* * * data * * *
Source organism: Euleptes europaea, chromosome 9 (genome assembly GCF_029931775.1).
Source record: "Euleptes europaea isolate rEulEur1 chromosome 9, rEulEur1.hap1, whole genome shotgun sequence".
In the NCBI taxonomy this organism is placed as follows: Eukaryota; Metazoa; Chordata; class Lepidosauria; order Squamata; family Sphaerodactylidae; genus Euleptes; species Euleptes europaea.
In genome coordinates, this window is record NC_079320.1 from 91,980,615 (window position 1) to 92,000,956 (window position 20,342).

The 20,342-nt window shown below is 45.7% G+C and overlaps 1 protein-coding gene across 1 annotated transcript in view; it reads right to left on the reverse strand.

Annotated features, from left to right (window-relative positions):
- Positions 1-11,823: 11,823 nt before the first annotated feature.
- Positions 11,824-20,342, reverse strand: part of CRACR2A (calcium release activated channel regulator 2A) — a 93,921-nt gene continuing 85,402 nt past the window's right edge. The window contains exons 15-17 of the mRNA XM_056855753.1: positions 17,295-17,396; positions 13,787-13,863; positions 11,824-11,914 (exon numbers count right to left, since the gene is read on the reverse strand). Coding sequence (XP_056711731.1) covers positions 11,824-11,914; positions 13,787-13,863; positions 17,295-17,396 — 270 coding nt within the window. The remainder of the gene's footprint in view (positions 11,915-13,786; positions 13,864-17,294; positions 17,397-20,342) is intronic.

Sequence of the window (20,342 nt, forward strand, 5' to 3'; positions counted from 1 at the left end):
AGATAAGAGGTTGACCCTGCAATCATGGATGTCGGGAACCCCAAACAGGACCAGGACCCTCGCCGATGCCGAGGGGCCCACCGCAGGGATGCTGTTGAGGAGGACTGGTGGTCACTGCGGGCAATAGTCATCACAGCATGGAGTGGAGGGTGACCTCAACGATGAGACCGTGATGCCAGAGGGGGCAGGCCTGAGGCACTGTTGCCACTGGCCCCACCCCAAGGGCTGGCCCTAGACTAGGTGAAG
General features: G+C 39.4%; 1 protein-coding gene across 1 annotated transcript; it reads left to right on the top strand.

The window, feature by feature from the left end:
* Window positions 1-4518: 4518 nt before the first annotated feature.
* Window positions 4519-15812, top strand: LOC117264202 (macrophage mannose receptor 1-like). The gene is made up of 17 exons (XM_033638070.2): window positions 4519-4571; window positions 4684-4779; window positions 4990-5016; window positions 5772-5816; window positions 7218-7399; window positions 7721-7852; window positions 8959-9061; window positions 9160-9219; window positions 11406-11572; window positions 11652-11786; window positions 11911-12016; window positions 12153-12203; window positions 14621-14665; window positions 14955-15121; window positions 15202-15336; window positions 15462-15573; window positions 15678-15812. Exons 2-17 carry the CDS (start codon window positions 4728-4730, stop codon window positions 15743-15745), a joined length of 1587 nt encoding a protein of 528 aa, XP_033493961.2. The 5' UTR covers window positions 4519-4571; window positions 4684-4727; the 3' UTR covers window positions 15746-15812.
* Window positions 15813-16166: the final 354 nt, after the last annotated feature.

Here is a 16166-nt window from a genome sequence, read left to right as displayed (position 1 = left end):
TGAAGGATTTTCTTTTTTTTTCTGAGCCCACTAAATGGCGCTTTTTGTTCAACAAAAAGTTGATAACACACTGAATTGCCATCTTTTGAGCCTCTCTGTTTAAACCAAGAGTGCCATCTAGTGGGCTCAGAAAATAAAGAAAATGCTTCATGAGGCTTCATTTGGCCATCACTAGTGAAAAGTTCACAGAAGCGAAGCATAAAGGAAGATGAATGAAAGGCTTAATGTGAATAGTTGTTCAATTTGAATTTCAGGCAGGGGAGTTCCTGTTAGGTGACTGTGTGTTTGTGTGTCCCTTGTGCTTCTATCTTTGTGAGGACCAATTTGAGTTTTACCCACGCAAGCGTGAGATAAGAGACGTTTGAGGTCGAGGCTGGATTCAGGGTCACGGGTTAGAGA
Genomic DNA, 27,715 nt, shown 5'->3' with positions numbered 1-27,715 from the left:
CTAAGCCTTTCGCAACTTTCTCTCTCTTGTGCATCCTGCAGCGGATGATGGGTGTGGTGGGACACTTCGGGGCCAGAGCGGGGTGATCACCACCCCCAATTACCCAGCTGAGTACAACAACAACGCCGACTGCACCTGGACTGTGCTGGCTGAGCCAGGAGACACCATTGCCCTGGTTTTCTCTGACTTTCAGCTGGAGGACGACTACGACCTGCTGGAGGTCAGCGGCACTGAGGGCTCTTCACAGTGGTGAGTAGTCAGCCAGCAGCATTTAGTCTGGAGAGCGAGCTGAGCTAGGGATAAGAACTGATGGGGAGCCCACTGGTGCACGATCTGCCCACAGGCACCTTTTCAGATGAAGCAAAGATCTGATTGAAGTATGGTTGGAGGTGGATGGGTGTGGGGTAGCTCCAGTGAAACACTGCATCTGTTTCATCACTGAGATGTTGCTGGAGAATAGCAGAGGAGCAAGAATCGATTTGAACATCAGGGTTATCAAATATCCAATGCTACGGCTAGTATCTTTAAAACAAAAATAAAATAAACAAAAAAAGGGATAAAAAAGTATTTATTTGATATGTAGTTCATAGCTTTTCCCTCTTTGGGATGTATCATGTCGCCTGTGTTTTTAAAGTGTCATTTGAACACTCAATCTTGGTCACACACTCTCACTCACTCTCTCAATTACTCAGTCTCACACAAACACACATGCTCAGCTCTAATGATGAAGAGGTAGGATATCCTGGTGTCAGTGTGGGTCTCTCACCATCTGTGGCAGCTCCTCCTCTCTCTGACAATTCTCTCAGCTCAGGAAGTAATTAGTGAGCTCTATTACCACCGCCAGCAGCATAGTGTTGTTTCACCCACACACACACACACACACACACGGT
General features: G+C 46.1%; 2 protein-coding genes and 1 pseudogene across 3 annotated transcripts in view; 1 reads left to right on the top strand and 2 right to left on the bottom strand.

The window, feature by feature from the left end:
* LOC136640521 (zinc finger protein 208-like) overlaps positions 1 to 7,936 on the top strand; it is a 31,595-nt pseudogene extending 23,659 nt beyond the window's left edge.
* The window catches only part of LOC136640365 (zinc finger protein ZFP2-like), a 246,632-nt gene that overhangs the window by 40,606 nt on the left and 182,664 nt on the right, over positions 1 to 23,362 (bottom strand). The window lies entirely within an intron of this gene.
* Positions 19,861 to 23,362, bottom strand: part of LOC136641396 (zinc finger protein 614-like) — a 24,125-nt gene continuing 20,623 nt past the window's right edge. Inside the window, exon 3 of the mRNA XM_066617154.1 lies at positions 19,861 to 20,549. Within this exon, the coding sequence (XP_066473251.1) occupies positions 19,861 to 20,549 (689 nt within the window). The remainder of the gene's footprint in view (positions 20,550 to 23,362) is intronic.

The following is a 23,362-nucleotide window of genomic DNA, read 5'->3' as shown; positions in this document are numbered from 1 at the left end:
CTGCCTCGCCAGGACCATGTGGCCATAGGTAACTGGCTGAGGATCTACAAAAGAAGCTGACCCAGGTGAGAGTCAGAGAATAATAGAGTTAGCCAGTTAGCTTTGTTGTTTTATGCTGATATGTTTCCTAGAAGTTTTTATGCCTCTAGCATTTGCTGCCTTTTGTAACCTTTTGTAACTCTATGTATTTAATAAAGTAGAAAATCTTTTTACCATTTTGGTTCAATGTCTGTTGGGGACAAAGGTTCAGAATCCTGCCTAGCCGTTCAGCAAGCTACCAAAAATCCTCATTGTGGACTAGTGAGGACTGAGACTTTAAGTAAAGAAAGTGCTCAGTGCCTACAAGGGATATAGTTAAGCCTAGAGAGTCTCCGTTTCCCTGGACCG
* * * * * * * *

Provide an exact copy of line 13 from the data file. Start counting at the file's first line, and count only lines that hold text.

* Window positions 1-4518: 4518 nt before the first annotated feature.